Medellin's thoughts/beliefs on coaching Ryan Bousquet to a 4:06.97
When asked, "What do
you feel is the reason for your big improvement this year (from
4:16.98 to 4:06.97) in less than 50 words," Ryan could not answer
the question. He said that the best way for him to answer the
question was to use singular words but he felt people would not
get the complete picture (and I agreed).
He used the words:
dedication, determination, trust, coaching, hard work, attitude,
goals, commitment, training, and support, to describe his improvement.
What he did this year was not easy nor by accident. The plan was
set more than two years ago and the process was brought to a slow
perfection this year. It called for long distance runs of 12 to
14 miles each Saturday for the entire year, running on soft surfaces
mostly dirt in the Chino Hills National Park area, ice baths on
a regular basis after each hard session and easy running dispersed
Ryan was convinced
that the plan set for him would get him to his ultimate goal of
being a high school All American in the mile and to run one of
the fastest miles in county history. He achieved both and finished
second place at the Footlocker National Championships in Raleigh,
North Carolina in June 2000.
Pre-Season Circuit Training and Triangles
In the early Pre-Season
we used circuit training and Fitness Triangles for strength and
fitness. The circuits consisted of 6 stations: push-ups, crunches,
leg lifts, lunges, dips and a running station (usually 880 yds.).
The athletes would start by doing 25 push-ups then jog to the
next station, to do 20 crunches then jog to the next station and
do 15 leg lifts. Lunges were done 10 on each leg, then quickly
the athletes jogged to the bleachers to do 8 to 10 dips just before
starting an 880 at 5k race pace. This circuit was repeated 4 to
6 times for a complete workout. The main idea was to keep the
heart rate up and the recovery at a minimum. No walking was allowed
and the quality of the exercise was stressed. A warm-up of 3 to
4 miles was always done before starting on the first circuit.
Our warm-up consisted
of running to a local park approximately 2.5 miles away. Once
at the park we had a soft grassy surface to workout on. An isosceles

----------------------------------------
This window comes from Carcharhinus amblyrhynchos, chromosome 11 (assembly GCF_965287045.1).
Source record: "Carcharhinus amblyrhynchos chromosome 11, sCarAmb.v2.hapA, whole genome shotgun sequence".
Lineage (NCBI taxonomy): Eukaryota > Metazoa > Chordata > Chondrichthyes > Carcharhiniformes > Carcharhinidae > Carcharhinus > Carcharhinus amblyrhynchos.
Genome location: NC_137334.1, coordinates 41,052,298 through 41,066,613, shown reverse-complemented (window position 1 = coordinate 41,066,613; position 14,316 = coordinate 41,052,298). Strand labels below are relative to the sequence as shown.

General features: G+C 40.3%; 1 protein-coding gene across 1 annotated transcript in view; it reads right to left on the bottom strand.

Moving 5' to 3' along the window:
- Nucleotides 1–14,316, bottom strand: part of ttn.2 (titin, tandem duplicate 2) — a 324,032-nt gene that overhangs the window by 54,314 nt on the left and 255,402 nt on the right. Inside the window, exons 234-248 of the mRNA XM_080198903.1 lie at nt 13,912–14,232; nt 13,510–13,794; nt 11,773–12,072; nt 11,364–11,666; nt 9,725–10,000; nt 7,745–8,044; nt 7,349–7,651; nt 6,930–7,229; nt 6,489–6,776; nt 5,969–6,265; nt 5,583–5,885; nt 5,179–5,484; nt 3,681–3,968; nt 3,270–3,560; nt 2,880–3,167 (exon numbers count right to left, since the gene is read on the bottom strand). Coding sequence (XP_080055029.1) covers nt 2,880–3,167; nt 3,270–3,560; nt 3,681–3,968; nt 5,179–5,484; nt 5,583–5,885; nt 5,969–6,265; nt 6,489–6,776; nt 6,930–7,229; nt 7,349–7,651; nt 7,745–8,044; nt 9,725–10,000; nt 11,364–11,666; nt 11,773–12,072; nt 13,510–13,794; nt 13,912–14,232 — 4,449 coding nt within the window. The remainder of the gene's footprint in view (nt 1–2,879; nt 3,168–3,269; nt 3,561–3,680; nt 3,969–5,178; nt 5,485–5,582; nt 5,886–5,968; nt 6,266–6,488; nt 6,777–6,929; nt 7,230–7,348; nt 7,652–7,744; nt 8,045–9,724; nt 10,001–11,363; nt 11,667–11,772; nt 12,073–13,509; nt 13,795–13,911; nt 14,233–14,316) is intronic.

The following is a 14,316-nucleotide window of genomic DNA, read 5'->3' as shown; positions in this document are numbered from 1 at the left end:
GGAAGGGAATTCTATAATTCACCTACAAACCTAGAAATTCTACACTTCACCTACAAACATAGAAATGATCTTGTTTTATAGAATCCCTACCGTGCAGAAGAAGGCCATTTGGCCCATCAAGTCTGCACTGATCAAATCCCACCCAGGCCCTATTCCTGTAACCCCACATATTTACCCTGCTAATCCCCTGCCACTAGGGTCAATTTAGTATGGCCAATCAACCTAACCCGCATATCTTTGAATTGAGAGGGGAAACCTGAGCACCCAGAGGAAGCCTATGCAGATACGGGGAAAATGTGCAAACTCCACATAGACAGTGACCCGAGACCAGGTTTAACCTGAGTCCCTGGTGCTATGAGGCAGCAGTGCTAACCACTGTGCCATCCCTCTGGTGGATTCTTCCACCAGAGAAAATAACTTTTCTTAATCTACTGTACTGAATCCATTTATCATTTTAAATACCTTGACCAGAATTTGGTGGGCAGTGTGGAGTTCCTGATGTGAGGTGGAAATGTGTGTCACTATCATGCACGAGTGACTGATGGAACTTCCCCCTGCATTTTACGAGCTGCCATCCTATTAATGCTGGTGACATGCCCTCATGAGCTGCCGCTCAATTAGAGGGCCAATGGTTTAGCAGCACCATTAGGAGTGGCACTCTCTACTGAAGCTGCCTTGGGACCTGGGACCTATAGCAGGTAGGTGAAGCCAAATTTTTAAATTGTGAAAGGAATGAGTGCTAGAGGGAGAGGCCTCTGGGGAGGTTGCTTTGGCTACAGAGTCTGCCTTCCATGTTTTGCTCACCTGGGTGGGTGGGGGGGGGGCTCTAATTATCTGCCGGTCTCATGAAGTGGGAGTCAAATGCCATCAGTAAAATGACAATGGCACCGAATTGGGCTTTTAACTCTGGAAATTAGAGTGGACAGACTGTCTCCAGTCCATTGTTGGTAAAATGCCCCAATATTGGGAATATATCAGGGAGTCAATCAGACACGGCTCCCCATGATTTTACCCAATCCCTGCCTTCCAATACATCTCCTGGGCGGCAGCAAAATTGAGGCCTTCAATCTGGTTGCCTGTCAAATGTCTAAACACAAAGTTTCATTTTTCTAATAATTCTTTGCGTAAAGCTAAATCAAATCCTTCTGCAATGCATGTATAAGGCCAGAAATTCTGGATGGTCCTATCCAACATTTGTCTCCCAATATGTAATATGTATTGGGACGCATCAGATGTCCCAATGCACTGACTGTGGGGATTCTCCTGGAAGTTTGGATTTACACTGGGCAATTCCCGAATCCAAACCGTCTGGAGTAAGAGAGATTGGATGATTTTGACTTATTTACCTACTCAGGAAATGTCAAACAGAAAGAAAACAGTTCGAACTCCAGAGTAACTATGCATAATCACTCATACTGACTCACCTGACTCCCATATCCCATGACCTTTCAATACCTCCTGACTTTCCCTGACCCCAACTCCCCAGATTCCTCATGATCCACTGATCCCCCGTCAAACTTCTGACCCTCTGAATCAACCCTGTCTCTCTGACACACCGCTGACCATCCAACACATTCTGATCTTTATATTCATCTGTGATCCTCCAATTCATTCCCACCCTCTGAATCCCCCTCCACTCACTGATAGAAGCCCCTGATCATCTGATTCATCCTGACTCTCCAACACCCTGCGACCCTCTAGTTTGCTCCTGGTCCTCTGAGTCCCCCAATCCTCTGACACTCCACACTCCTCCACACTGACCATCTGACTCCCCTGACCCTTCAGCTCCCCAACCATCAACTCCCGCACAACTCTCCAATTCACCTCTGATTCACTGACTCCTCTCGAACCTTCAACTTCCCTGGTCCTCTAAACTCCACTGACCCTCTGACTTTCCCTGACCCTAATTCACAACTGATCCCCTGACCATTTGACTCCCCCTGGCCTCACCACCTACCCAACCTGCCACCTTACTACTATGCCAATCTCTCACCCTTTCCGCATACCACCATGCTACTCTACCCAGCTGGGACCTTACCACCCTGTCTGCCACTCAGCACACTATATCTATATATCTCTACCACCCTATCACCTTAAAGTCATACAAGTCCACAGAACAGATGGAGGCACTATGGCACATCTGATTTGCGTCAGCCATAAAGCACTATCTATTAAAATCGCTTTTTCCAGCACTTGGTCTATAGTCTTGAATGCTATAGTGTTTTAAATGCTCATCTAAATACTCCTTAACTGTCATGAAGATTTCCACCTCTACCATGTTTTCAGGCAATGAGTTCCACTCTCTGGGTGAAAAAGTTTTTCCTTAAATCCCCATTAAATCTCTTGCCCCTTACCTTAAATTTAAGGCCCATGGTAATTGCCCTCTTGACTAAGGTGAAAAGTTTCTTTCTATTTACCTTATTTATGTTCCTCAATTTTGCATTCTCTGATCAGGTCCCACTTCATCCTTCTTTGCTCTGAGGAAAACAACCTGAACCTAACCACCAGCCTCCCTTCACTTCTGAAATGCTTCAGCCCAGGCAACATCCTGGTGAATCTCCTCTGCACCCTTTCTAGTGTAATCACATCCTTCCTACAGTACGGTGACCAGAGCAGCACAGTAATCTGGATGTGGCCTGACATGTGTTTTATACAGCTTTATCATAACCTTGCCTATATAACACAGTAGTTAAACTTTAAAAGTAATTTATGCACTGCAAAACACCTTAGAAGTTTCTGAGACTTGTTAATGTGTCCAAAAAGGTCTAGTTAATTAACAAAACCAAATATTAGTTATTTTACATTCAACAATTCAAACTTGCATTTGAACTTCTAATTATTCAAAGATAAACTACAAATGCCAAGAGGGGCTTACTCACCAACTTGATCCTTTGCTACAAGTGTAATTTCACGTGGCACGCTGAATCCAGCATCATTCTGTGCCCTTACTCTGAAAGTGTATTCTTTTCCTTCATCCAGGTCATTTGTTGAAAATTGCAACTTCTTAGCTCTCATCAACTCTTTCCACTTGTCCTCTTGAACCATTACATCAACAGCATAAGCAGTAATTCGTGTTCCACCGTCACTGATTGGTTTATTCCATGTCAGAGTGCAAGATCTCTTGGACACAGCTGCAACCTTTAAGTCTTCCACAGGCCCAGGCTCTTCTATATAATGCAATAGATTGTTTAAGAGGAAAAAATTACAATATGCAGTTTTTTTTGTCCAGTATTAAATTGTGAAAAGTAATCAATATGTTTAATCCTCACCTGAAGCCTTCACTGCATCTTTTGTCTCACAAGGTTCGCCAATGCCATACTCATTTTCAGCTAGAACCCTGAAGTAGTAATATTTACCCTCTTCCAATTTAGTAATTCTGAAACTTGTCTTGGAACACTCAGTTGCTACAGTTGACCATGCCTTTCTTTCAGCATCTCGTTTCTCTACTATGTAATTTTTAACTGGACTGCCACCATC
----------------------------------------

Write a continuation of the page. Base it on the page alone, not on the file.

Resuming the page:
triangle with the sides made up of the softball field foul lines
was used. We sprinted from the right field foul line to deep center
field then did 20 crunches. As soon as we finished, the athletes
sprinted to the left field foul line to do 10 one-legged squats
(on each leg). After the squats were finished, the athletes then
sprinted back to the right field foul line to do 20 push-ups.
This circuit was repeated several times and a warm-down of 2.5
miles was also included to complete the workout. Proper form and
building muscular strength were the ultimate goals of the workout.
One of the most fundamental
parts of Ryan's program was a distance run from 80 to 90 minutes
in length. These runs were set at a pace of 6:20 to 6:40 per mile,
a pace that would be very manageable for a runner of Ryan's stature.
These runs were one of two kinds depending on the type of effort
and recovery needed. One of the runs would be a flat, soft surfaced,
continuous run along the Santa Ana River trail. Each mile was
marked, noted and/or corrected. Ryan ran with teammates and myself
on all the distance runs to maintain a reasonable pace. This run
was done in the preseason and mid-season, as well as after the
days following meets, rain or shine!
The other long distance
run was much more difficult; it consisted of a trail run in the
hills. The first 45 minutes were flat and steadily uphill to a
Ranger Station in the nearby hills. After getting a quick drink
of water, the group would then proceed back to the starting area
but not before climbing a mile long hill. The hill consisted of
several switchbacks and rises to a point on top of a hill called
"Skully Ridge". Running times were kept on the ascent and recorded
for future reference, and as expected each week became faster
as the season progressed.
Most of the other runs
that Ryan ran were 60 minutes in length; this was a standard distance
for him on recovery days and maintenance days. It is my belief
that runners must be able to run a reasonable distance (depending
on the experience and caliber of the athlete) on their recovery
days and be able to recover and maintain their weekly mileage
at the same time. This practice of running 60 minutes has been
a staple in Ryan's running regimen for the last 2 years.
Warm-ups were long;
most were about 3 to 4 miles in length. They were done on a very
soft surface such as dirt or grass. As Ryan progressed through
the warm-up he increased his pace so that he was running at or
around 6 to 6:30 minutes per mile at the end of the warm-up. Stretching
and 6 x 100-meter strides with spiked shoes followed, to complete
his warm-up process before all track workouts.
On the track, the focus
was on longer types of intervals of various lengths. In most of
the early season we concentrated on 1320 yard repeats; a session
could consist of 3 or 4 x 1320 and 1 x 440. At the end of each
session, we would also try to add a fast and short interval to
work on Ryan's ability to kick while tired. Listed below are some
of the workouts that Ryan completed. It also should be noted that
Ryan participated in dual meets and major invitationals throughout